Noah and Beth decide to escape together in an appropriately tense sequence. Beth has to swipe a key from Dawn’s office, where she’s accosted by Gorman, who plans to sexually assault her. Luckily, the last victim of Gorman’s assaults recently killed herself in Dawn’s office, and Beth is able to use the reanimated woman as a weapon to kill Gorman. And it’s awesome.

AMC's The Walking Dead Review

With that out of the way they are able to access the locked elevator shaft, descend on a robe made of torn up sheets, and run out of the hospital in a blaze of gunfire. Unfortunately, Noah is injured in the process, and all that shooting attracted a sizable horde of zombies outside. They’re are set upon almost immediately, first by zombies, and then by the police. Noah manages to escape, which gives Beth something to smile about briefly when she’s captured.

The episode ends, like most episodes of this season so far, with a cliffhanger: Carol being rolled into the hospital and needing medical help. I would have bet this arc would have been a single-episode affair, but it looks like I was way off.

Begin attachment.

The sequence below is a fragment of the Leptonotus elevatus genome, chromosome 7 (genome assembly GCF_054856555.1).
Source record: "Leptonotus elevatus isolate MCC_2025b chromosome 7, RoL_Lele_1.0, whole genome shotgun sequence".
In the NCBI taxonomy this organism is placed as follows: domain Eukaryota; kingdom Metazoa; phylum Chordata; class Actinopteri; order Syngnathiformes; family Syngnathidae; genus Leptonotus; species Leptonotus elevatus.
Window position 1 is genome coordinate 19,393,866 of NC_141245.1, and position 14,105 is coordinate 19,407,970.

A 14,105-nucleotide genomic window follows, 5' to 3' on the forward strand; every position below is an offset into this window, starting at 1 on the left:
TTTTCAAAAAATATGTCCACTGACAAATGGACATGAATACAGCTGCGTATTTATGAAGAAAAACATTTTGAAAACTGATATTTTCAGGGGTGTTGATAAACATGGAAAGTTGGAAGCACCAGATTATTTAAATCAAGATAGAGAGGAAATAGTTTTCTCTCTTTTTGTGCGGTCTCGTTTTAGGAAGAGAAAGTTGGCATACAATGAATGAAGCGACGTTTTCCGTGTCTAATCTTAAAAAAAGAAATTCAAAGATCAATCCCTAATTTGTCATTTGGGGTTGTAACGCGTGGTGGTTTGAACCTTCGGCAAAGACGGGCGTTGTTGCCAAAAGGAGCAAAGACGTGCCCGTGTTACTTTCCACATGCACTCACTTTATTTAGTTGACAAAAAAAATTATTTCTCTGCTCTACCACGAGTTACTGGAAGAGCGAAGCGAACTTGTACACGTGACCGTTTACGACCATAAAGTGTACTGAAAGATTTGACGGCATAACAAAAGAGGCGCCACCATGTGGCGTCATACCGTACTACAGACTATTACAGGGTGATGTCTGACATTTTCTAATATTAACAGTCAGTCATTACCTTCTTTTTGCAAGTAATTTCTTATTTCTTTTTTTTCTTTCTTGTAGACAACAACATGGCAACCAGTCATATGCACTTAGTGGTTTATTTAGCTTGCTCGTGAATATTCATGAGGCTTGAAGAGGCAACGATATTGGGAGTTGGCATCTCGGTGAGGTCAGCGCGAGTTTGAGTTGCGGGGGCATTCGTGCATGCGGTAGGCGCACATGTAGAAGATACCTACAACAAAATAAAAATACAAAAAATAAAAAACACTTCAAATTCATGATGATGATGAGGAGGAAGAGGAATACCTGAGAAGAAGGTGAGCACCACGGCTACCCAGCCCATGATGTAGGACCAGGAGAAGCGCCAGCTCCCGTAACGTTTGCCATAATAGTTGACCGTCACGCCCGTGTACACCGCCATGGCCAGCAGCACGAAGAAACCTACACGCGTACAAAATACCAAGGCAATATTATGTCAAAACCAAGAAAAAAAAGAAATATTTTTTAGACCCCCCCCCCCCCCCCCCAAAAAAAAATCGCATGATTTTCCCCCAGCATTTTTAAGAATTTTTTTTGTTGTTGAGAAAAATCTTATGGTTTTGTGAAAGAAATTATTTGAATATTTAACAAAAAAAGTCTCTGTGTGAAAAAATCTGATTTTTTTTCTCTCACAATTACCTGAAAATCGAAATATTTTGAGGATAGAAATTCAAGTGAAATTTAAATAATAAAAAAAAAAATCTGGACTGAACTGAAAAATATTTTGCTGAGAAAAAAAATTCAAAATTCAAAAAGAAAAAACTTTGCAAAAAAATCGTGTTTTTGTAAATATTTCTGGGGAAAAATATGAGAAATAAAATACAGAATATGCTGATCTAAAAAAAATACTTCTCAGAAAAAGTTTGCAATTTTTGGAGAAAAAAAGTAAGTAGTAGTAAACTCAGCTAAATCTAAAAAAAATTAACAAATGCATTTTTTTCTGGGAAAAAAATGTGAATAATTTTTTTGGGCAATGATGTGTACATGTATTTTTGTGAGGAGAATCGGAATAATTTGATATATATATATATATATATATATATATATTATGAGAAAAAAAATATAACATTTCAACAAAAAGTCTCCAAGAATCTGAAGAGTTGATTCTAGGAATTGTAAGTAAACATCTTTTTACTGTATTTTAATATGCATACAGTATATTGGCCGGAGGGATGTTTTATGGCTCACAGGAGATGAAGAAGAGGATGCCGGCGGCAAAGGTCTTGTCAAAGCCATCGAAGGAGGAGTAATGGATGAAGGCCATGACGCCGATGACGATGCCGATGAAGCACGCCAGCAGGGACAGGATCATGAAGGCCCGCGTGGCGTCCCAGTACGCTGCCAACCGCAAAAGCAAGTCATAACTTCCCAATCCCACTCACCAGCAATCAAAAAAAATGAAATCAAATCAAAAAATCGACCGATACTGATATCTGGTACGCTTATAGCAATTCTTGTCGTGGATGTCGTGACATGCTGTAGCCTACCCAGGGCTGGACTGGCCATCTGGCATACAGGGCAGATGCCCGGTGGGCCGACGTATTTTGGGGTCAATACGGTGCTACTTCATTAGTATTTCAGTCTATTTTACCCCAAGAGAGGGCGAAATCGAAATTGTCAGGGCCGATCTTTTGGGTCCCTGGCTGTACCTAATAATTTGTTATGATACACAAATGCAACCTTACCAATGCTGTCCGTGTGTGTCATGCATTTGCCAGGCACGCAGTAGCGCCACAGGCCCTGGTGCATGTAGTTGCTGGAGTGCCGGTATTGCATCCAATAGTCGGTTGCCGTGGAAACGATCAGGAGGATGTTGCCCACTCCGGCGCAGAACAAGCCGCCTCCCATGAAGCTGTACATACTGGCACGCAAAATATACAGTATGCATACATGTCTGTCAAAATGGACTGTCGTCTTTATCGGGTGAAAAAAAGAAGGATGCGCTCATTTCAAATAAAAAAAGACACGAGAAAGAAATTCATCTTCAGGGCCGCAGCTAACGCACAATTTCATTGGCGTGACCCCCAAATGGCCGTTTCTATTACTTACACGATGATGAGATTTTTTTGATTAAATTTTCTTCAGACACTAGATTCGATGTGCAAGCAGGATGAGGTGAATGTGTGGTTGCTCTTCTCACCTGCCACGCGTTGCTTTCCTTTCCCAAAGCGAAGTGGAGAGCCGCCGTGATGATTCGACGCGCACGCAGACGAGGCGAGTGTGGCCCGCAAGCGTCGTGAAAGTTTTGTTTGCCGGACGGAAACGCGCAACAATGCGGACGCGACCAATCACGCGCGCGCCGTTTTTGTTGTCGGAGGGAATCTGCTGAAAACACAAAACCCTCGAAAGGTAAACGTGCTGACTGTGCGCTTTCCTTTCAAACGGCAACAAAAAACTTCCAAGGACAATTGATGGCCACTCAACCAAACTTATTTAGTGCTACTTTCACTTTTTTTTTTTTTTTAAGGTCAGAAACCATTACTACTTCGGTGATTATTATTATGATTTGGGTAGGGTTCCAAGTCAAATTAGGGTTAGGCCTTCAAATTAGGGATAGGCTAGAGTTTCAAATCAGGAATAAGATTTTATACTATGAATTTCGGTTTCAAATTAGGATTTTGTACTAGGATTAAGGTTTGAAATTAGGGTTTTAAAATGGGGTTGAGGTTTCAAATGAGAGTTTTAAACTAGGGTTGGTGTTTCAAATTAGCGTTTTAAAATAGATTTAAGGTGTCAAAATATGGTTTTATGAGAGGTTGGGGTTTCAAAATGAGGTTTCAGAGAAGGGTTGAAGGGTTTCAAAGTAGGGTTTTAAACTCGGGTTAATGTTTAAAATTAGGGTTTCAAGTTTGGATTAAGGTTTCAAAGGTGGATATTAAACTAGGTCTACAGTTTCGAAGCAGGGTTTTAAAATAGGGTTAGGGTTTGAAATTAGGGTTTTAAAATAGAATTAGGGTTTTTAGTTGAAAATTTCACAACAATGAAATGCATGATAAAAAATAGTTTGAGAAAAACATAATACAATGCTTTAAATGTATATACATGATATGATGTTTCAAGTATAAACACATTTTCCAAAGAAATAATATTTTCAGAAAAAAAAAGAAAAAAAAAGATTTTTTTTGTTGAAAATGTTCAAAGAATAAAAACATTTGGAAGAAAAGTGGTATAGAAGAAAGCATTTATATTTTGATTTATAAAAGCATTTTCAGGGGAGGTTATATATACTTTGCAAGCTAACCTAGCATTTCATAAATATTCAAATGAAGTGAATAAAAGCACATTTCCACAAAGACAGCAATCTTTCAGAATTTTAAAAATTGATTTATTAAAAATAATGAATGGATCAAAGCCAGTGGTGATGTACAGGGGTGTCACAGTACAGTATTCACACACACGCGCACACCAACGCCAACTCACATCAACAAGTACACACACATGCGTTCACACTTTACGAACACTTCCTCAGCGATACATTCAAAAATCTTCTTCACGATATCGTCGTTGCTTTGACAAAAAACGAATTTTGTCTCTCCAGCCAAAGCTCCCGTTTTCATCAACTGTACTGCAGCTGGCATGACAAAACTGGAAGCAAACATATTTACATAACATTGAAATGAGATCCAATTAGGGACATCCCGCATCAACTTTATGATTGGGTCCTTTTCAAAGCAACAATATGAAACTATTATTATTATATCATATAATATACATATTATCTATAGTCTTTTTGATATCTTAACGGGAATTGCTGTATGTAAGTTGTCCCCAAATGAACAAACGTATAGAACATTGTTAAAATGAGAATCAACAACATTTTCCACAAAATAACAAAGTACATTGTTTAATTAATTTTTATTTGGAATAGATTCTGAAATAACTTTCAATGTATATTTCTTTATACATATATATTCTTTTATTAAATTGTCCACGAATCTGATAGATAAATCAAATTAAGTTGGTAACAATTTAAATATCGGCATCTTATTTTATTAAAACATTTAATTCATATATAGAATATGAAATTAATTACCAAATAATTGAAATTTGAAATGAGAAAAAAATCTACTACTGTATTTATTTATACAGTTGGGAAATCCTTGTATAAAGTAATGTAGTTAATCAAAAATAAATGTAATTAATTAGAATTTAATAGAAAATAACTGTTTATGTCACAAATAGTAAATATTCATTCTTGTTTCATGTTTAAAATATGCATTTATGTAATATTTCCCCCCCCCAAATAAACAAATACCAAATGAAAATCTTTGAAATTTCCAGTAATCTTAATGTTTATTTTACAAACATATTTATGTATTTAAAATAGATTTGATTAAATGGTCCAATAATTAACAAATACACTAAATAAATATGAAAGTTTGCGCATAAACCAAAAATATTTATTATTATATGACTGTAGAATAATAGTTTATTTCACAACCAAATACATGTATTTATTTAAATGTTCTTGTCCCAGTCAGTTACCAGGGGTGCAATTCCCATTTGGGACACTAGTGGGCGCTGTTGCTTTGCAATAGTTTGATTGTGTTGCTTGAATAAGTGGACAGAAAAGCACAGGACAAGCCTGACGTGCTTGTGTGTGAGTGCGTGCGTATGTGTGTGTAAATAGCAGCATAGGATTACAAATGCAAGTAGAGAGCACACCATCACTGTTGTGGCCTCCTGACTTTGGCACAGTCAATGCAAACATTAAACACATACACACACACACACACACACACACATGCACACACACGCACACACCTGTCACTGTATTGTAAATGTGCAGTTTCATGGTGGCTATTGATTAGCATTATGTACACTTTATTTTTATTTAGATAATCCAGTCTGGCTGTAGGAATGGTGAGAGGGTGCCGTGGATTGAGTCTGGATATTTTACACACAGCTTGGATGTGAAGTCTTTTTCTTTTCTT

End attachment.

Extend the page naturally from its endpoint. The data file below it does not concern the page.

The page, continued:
This wasn’t the strongest episode of The Walking Dead, but it built up a nice little universe within the hospital. I’m eager to see where things go next week.

Grade: 4 zombies heads out of 5



I really like how the show introduce all his vilains… And this episode is just the same.

Tension building nicely, could be a short story arc (terminus like) or something way longer (woodburry like). I’m curious how,they’ll handle the fact that we go back in Atlanta.

After only 4 episodes in the season, one threat already eradicated, the show put the next gear up! Looking forward more than ever! To me this episode was 5*. Just saying…


I like the point you bring up about Atlanta. The show just seems to orbit the city, doesn’t it? It just keeps popping up, even though they should be getting gradually farther and farther away from it.


4/5? wow really? Were we watching the same episode?!

My issues are as follows:

1) A Beth-centric episode. Really? A character so boring that even her sister has forgotten about her, and is only really around to provide a haunting singing voice for the trailers – she gets her own episode?

2) Weirdo cops that have given up their morality to allow beatings, rape and kidnapping. Riiiiiight

3) We had a whole section based on getting a key…. WHICH THEY NEVER USE!

4) Zombies come to the shaft when a body gets dropped in, but not a flashlight or whimpering Noah?